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http://dx.doi.org/10.1111/tri.12718DOI Listing
March 2016

Calcineurin Inhibitors Downregulate HNF-1β and May Affect the Outcome of HNF1B Patients After Renal Transplantation.

Transplantation 2016 Sep;100(9):1970-8

1 Département de Néphrologie et Transplantation d'organes, Centre de reference des maladies rénales rares, Hôpital Rangueil, CHU, Toulouse, France. 2 INSERM U1048 (I2MC, équipe 12), Hôpital Rangueil, Toulouse, France. 3 Service de Néphrologie, Cliniques Universitaires Saint-Luc, Louvain, Belgique. 4 Service de Néphrologie, Médecine interne, Hôpital des Enfants, CHU, Toulouse, France. 5 Service de Néphrologie-Transplantation, Hôpital Huriez, CHRU, Lille, France. 6 Service de Néphrologie-Transplantation, Hôpital Lapeyronie, CHU, Montpellier, France. 7 Service de Néphrologie-Transplantation Pédiatrique, CHU, Hôtel-Dieu, Nantes, France. 8 Service de Néphrologie-Transplantation, Hôpital Pellegrin, CHU, Bordeaux, France. 9 University of Zürich, Institute of Physiology, Zürich Centre for Integrative Human Physiology (ZIHP), Zürich, Switzerland. 10 Service de Diabétologie, Hôpital Rangueil, CHU Toulouse, France. 11 Service de Génétique Médicale, Hôpital Purpan, CHU Toulouse, France.

Background: Patients with HNF1B mutations develop progressive chronic renal failure, diabetes mellitus (40-50%), and liver tests abnormalities (40-70%). In HNF1B patients who reach end-stage renal disease, single kidney transplantation (SKT) or combined kidney-pancreas transplantation can be considered.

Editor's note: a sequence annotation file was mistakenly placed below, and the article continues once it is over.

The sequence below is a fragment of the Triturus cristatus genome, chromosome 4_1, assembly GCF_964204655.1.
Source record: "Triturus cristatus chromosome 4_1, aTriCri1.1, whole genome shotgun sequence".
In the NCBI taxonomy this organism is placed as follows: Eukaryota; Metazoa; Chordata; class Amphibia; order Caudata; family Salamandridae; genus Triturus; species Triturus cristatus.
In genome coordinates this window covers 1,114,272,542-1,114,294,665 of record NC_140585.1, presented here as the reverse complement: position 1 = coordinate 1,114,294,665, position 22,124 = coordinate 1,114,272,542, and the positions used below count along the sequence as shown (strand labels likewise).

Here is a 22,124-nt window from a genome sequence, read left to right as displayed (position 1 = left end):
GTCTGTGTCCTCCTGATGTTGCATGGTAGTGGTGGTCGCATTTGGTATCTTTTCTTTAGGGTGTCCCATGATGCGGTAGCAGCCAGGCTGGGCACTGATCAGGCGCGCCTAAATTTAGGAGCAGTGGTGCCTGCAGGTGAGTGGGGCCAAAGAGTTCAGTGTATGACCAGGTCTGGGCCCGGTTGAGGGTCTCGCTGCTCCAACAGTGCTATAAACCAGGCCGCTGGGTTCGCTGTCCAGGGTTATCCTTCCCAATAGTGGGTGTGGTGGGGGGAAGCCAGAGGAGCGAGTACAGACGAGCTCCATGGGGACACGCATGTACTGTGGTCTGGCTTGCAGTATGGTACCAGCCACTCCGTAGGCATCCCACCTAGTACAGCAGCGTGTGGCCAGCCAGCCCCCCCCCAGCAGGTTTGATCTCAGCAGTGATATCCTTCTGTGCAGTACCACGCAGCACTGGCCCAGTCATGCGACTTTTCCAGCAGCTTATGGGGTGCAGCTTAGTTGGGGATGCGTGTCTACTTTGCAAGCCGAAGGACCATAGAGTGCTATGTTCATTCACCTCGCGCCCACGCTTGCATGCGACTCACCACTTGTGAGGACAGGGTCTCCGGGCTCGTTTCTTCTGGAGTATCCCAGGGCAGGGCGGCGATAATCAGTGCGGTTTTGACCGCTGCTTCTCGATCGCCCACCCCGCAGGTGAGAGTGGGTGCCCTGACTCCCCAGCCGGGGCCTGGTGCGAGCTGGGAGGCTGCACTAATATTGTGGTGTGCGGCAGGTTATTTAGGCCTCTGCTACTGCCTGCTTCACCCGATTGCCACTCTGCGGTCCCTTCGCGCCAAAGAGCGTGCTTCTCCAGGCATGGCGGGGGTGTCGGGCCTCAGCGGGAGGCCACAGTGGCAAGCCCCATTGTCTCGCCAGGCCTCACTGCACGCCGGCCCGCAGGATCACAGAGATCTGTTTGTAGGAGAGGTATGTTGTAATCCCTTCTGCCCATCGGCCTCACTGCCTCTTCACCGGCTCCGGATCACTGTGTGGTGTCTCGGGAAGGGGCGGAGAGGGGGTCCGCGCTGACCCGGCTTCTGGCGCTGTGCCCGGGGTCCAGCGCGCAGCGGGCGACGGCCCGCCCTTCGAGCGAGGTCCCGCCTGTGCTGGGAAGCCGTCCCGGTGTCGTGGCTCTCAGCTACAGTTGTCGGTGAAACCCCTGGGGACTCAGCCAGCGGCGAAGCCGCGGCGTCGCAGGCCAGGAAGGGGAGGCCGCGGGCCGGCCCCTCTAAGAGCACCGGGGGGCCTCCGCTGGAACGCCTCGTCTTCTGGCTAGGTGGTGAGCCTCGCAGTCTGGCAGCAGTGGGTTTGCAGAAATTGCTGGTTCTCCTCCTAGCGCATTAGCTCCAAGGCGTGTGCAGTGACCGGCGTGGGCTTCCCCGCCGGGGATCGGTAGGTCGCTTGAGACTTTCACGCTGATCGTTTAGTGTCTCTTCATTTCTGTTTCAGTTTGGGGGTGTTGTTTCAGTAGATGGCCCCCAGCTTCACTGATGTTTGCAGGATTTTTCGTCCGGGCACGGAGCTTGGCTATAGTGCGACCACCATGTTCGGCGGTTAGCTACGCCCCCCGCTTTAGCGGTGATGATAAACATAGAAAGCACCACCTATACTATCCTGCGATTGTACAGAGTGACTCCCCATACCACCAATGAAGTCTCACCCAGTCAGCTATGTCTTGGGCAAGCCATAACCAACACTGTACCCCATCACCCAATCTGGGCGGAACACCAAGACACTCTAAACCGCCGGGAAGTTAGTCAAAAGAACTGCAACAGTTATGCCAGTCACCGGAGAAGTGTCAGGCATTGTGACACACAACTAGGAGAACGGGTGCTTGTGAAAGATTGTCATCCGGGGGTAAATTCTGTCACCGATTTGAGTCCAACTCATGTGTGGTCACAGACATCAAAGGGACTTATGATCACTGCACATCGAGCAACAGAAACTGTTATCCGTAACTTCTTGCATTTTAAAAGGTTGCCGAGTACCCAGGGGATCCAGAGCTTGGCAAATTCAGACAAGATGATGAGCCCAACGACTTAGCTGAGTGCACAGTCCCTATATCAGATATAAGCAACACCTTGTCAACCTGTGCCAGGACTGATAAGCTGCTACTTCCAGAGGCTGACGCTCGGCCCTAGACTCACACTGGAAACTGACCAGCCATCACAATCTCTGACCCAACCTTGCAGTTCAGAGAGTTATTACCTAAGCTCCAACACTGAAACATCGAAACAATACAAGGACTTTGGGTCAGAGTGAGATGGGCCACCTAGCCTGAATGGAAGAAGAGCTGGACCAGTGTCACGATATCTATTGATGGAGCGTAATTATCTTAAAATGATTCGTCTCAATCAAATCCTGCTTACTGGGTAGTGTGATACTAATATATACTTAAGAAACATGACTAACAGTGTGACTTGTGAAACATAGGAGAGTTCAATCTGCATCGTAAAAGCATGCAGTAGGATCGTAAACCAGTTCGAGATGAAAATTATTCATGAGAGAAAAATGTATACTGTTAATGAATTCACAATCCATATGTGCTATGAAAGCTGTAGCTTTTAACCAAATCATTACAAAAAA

Methods: A retrospective multicenter study including 18 HNF1B patients receiving SKT or kidney-pancreas transplantation, and in vitro experiments including the characterization of the HNF1B expression after calcineurin inhibitor (CNI) exposure.

Results: After SKT, 50% of the HNF1B patients develop early posttransplantation diabetes mellitus, whereas 40% experience new-onset or severe worsening of preexisting abnormalities of liver tests, including severe cholestasis. In liver biopsies, disorders of the cholangiocytes primary cilium and various degrees of bile duct paucity and dysplasia were identified. In vitro studies combining CNI exposure and siRNA-mediated inhibition of NFATc revealed that calcineurin inhibition decreases HNF1B expression in epithelial cells but independent of NFATc.

Conclusions: Because HNF1B-related disease is a heterozygous condition, CNIs used to prevent rejection may induce reduced expression of the nonmutated allele of HNF1B leading to a superimposed defect of HNF-1β transcriptional activity. Taking into account the specific risk of posttransplantation diabetes mellitus and liver disorders in HNF1B patients, these findings advocate for in-depth characterization of pathways that regulate HNF1B and plead for considering individually tailored graft management that may include a CNI-free immunosuppressive regimen. Interventional studies will have to confirm this individualized approach.